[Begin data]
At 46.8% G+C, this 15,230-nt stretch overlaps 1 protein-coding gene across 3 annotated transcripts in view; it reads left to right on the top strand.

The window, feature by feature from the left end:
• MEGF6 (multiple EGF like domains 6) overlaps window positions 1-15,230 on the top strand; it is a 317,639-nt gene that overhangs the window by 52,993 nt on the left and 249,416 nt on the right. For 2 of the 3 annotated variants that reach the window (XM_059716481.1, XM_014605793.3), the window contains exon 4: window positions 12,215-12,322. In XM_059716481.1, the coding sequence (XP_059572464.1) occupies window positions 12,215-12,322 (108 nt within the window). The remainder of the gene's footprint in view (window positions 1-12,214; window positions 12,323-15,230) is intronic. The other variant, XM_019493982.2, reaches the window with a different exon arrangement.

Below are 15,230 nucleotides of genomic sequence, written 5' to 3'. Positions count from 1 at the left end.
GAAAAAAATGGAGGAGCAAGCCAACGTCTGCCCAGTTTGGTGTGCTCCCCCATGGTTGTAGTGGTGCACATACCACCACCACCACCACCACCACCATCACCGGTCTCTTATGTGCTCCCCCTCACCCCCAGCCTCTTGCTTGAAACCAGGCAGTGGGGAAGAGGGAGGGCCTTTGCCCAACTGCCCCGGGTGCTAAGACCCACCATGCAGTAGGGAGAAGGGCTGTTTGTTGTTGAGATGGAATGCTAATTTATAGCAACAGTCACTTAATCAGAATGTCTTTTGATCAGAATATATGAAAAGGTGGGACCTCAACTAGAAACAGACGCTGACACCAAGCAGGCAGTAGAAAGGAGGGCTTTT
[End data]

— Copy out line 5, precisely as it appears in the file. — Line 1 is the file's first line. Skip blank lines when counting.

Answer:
GAAAAAAATGGAGGAGCAAGCCAACGTCTGCCCAGTTTGGTGTGCTCCCCCATGGTTGTAGTGGTGCACATACCACCACCACCACCACCACCACCATCACCGGTCTCTTATGTGCTCCCCCTCACCCCCAGCCTCTTGCTTGAAACCAGGCAGTGGGGAAGAGGGAGGGCCTTTGCCCAACTGCCCCGGGTGCTAAGACCCACCATGCAGTAGGGAGAAGGGCTGTTTGTTGTTGAGATGGAATGCTAATTTATAGCAACAGTCACTTAATCAGAATGTCTTTTGATCAGAATATATGAAAAGGTGGGACCTCAACTAGAAACAGACGCTGACACCAAGCAGGCAGTAGAAAGGAGGGCTTTT